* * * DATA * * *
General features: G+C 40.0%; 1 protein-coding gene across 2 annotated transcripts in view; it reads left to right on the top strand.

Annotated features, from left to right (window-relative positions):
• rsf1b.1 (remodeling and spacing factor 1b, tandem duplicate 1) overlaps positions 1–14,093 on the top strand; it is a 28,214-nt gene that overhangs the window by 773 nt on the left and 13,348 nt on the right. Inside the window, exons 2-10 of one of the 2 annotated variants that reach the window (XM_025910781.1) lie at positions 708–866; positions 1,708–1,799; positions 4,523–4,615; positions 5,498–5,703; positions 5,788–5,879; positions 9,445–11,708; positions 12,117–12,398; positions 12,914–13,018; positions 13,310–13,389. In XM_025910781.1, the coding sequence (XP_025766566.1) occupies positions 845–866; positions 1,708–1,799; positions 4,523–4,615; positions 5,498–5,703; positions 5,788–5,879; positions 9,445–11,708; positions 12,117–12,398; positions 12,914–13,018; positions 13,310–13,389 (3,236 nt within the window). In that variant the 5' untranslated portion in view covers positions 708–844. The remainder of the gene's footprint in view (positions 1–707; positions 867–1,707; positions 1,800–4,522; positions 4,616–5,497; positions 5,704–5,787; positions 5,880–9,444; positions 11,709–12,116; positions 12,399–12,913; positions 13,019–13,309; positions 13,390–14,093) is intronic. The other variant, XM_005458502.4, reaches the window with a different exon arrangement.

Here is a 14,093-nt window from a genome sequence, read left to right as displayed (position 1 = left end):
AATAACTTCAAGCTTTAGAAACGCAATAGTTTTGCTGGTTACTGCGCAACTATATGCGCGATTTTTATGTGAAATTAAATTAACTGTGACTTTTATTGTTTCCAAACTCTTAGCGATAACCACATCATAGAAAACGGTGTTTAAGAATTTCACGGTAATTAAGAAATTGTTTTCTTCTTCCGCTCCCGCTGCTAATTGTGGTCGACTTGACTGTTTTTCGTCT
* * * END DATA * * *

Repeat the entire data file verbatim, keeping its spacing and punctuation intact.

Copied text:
General features: G+C 40.0%; 1 protein-coding gene across 2 annotated transcripts in view; it reads left to right on the top strand.

Annotated features, from left to right (window-relative positions):
• rsf1b.1 (remodeling and spacing factor 1b, tandem duplicate 1) overlaps positions 1–14,093 on the top strand; it is a 28,214-nt gene that overhangs the window by 773 nt on the left and 13,348 nt on the right. Inside the window, exons 2-10 of one of the 2 annotated variants that reach the window (XM_025910781.1) lie at positions 708–866; positions 1,708–1,799; positions 4,523–4,615; positions 5,498–5,703; positions 5,788–5,879; positions 9,445–11,708; positions 12,117–12,398; positions 12,914–13,018; positions 13,310–13,389. In XM_025910781.1, the coding sequence (XP_025766566.1) occupies positions 845–866; positions 1,708–1,799; positions 4,523–4,615; positions 5,498–5,703; positions 5,788–5,879; positions 9,445–11,708; positions 12,117–12,398; positions 12,914–13,018; positions 13,310–13,389 (3,236 nt within the window). In that variant the 5' untranslated portion in view covers positions 708–844. The remainder of the gene's footprint in view (positions 1–707; positions 867–1,707; positions 1,800–4,522; positions 4,616–5,497; positions 5,704–5,787; positions 5,880–9,444; positions 11,709–12,116; positions 12,399–12,913; positions 13,019–13,309; positions 13,390–14,093) is intronic. The other variant, XM_005458502.4, reaches the window with a different exon arrangement.

Here is a 14,093-nt window from a genome sequence, read left to right as displayed (position 1 = left end):
AATAACTTCAAGCTTTAGAAACGCAATAGTTTTGCTGGTTACTGCGCAACTATATGCGCGATTTTTATGTGAAATTAAATTAACTGTGACTTTTATTGTTTCCAAACTCTTAGCGATAACCACATCATAGAAAACGGTGTTTAAGAATTTCACGGTAATTAAGAAATTGTTTTCTTCTTCCGCTCCCGCTGCTAATTGTGGTCGACTTGACTGTTTTTCGTCT